06:09 | 26th April 2019

News: UK

Wed 23 Mar, 2011
By Sam Bristowe

With London accounting for such a high proportion of HIV infections, withdrawing funding for HIV prevention is clearly not based on the health needs of the local population

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PCTs are to cut the budget for gay men’s HIV prevention work in London by 43%, putting those who are among the most affected by the virus at an even greater risk of transmission.

Mark Delacour, Director of Operations at the Consortium said, “if these cuts result in even a handful of men becoming infected with HIV, then the cost of treatment would mean that, at a time of reduced public spending, PCTs won’t have saved the taxpayer a single penny”.

The Pan London HIV Prevention Programme is funded by a group of London PCTs, led by Kensington & Chelsea, and commissions a number of voluntary organisations to tackle the spread of HIV among gay men. On Friday 18 March 2011, these organisations were notified that existing budgets would be cut by 43% from the start of the new financial year in April 2011 and were given two working days to accept or reject the offer.

According to the Consortium, having checked with their members, it appears PCTs made this decision without consulting those affected and without carrying out an Equalities Impact Assessment, both of which are legally required. This goes against the openness and transparency that the public expect from public services, and which Teresa May referred to in a report on

Speaking about LGBT rights, the Home Secretary and Minister for Equality stated: “So we have designed new specific duties that require transparent information and data about staff and services, so people can see what’s going right and what’s going wrong, where the gaps are, and whether things are moving in the right direction or the wrong direction.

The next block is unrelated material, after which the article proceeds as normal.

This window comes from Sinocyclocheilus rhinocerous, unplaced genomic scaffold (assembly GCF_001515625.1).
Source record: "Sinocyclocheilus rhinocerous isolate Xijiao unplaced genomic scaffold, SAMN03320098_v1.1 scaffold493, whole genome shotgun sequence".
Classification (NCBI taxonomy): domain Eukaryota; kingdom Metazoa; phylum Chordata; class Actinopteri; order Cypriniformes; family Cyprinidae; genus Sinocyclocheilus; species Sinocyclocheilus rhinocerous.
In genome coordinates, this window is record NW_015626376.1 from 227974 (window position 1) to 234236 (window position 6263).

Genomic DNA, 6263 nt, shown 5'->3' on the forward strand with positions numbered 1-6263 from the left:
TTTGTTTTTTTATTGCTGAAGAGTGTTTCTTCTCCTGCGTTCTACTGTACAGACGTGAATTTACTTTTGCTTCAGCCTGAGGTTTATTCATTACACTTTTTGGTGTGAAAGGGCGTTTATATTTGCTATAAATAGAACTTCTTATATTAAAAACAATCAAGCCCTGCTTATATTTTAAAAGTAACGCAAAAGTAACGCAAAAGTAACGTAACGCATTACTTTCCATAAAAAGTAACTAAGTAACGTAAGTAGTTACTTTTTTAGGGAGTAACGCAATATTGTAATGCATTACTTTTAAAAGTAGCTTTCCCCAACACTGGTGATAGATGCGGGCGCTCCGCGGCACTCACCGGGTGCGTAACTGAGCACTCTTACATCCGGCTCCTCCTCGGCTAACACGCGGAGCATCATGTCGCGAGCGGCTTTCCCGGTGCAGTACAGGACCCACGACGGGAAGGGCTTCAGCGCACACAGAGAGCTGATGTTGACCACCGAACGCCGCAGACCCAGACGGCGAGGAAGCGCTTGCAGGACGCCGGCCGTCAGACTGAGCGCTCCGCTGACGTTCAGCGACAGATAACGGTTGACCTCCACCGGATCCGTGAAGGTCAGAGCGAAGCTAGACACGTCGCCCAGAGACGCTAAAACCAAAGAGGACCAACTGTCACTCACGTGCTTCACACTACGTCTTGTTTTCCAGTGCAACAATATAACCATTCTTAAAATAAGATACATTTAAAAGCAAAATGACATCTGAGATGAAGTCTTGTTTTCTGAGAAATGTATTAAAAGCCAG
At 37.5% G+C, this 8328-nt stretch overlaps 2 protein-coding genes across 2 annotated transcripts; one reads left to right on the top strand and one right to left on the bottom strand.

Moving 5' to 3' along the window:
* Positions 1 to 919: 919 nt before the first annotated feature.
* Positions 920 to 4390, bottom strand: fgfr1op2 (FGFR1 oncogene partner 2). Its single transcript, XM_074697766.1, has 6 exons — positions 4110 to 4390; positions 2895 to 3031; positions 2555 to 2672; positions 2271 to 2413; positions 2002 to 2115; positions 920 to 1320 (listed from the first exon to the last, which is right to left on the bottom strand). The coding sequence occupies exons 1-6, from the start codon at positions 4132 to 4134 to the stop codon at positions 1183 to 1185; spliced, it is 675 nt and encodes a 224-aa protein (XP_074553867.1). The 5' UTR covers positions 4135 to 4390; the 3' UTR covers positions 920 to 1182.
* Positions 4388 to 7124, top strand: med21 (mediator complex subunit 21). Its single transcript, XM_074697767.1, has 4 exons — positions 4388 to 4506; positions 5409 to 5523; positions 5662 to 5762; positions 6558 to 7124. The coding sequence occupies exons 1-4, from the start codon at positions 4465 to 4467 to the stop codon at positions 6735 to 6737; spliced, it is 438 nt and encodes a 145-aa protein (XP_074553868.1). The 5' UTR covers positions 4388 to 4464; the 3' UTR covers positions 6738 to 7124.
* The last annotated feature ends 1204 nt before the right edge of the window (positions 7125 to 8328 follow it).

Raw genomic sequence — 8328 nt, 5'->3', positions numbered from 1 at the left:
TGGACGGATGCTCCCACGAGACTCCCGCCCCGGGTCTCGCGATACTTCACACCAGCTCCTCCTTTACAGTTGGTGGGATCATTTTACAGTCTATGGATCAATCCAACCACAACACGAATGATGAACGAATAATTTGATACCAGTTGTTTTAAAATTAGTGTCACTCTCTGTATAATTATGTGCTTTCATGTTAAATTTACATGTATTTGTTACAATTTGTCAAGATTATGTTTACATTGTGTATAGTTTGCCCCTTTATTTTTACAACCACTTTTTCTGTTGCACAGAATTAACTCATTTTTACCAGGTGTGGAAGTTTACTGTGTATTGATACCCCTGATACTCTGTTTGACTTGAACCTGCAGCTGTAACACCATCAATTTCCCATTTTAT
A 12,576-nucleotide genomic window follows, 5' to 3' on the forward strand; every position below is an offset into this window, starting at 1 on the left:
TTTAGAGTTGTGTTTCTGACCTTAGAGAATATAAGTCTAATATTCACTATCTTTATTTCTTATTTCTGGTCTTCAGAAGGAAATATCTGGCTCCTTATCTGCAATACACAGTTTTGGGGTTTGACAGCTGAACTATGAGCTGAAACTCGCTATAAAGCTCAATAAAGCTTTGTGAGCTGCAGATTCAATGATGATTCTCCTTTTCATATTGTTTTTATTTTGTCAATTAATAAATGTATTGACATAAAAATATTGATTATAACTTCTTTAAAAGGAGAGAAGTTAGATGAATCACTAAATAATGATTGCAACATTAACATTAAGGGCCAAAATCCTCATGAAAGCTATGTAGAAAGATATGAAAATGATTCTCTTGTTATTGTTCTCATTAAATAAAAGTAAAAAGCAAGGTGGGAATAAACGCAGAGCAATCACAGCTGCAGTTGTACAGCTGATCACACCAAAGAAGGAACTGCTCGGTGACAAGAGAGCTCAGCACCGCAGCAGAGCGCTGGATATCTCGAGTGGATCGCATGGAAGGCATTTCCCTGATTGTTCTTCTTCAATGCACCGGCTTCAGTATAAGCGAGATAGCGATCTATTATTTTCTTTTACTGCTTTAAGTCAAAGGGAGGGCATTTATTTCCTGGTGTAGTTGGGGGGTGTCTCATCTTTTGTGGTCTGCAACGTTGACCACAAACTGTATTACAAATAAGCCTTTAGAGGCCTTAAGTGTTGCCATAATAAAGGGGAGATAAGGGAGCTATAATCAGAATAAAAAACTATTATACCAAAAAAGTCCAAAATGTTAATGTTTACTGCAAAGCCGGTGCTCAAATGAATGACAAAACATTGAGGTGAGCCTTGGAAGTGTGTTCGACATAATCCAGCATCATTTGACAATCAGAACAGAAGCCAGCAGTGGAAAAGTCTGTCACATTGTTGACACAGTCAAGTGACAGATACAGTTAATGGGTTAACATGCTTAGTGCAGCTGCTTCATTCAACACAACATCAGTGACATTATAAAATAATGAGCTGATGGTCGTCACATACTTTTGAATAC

“Armed with that information, the public will be able to hold public service organisations to account. That approach of shining the light of transparency, aiding accountability, raising awareness, and spreading good practice will apply right across the public sector.”

With the exception of Brighton, London has the highest prevalence of HIV amongst gay men in the country and accounts for over 50% of diagnosed people in England.

In a letter to Kensington & Chelsea, Mark Delacour, Director of Operations, Consortium, stated: “With London accounting for such a high proportion of HIV infections, withdrawing funding for HIV prevention is clearly not based on the health needs of the local population. We and our members were surprised that the value of the current pan-London contracts that prevent HIV transmission represents less than 1% of the total expenditure of London PCTs for treatment and care for people with HIV. Clearly a decision to cut funding in prevention even further has a vast equalities impact and would need to follow consultation with affected communities and due equalities processes.”

In a letter to the Chief Executive of the Inner North West London Primary Care Trusts, the Consortium calls for PCTs to put the current decision on hold and follow a fair and lawful process to commission future HIV prevention work. It also calls for PCTs to conduct a financial impact assessment of the cuts. In a city where 2,841 people were diagnosed with HIV last year, a 43% cut in HIV prevention budgets will result in a significant financial burden to the state when the lifetime treatment and care costs for one person is estimated to be around £300,000.

Mark added: “With one week to go before the new financial year, it is outrageous that a number of organisations who provide HIV prevention services to gay and bisexual men in the capital have been informed that they must accept a 6 month contract and a 43% cut. Moreover, they have been given two day’s notice on whether or not to accept the cut. This is poor treatment of our members and bad commissioning practice on behalf of Kensington & Chelsea PCT. More importantly it threatens the health of the largest gay and bisexual male community in the country. The communities our members serve are amongst those most affected by HIV and it is absolutely paramount that the needs of gay and bisexual men in regards to HIV prevention remain high on the health agenda in London.”

Source: LGBT Consortium


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